Here’s the successful factor:

We have to rename the dependent tables properly.

As shown above, Table 2 to 4 are named as “Appetizer“, “Main” and “Dessert” respectively. The names have to be exactly the same as the items available for “Course”. When we have this setup properly, the rest will follow logically. Please note we have also renamed the Table1 to “Course” as a good practice.

Setting up the 1st (Independent) dropdown list

  1. Select the range (A2:A4 in our example) where you want user to input Course
  2. Go to Data tab
  3. Click Data Validation
  4. Select List from the dropdown for “Allow” (Tip: Ensure the “In-cell dropdown” is checked”)
  5. Input the following formula as the “Source:”
  6. OK

Note: The above set up is not mandatory but highly recommended. Although we may ask user to input the type of course they want directly, manual input could usually lead to unexpected results and hence problems. It’s better for us to (kind of) control what user can input by setting up this data validation first.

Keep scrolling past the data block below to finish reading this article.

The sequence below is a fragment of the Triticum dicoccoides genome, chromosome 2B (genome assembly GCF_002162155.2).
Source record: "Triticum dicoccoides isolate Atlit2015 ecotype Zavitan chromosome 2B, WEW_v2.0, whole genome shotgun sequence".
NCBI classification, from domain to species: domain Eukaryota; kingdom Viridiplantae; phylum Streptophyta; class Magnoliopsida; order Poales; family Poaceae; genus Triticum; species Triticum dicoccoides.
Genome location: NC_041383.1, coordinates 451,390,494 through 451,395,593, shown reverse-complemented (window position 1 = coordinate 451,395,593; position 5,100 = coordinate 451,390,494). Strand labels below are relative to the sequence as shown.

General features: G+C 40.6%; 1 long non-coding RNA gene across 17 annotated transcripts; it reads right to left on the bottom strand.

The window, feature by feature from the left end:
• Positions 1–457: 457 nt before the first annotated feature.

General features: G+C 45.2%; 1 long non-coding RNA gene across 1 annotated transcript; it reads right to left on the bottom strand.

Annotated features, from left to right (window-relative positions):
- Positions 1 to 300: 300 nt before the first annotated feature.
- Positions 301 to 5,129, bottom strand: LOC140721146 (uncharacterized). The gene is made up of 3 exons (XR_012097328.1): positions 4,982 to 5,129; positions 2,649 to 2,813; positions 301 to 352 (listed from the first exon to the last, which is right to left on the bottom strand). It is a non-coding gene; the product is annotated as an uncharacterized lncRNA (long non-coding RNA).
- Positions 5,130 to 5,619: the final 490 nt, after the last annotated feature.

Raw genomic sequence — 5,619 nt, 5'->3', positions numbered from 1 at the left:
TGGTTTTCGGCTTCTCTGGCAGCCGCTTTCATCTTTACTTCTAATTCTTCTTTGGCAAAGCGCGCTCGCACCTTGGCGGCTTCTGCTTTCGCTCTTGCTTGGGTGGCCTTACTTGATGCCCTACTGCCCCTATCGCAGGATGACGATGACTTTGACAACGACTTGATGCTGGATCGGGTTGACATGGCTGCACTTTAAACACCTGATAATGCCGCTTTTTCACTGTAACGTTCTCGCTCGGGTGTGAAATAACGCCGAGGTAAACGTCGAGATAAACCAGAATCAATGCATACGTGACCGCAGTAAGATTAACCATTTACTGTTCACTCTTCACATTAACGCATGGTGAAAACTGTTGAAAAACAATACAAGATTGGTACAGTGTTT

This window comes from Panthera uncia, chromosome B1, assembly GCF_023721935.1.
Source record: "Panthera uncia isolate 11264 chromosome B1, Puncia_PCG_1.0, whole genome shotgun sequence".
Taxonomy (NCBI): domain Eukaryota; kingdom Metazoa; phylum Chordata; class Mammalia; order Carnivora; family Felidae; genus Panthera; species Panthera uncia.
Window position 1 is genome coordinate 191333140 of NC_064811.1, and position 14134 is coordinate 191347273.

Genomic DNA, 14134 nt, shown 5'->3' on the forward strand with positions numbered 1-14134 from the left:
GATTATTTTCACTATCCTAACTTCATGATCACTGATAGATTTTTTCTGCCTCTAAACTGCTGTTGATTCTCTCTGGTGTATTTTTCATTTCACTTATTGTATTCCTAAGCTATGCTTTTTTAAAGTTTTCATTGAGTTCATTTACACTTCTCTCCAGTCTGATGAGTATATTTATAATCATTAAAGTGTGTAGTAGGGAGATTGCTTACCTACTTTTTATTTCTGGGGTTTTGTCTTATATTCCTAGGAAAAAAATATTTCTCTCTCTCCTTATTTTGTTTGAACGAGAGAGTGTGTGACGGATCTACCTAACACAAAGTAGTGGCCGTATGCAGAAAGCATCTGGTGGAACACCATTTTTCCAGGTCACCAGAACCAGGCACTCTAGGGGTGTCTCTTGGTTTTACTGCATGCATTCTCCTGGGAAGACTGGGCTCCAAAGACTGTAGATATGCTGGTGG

If you have followed along so far, you should be able to see the dropdown list available when you select A2, A3 or A4, like below:

Setting up the 2nd (Dependent) dropdown list

This is more or less the same as the steps involved just before. Can you spot the difference in the following screenshot? 😁

Changes are highlighted below:

  1. Select the range (B2:B4 in our example) where you want the dependent dropdown list
  2. Go to Data tab
  3. Click Data Validation
  4. Select List from the drop down for “Allow” (Tip: Ensure the “In-cell dropdown” is checked”)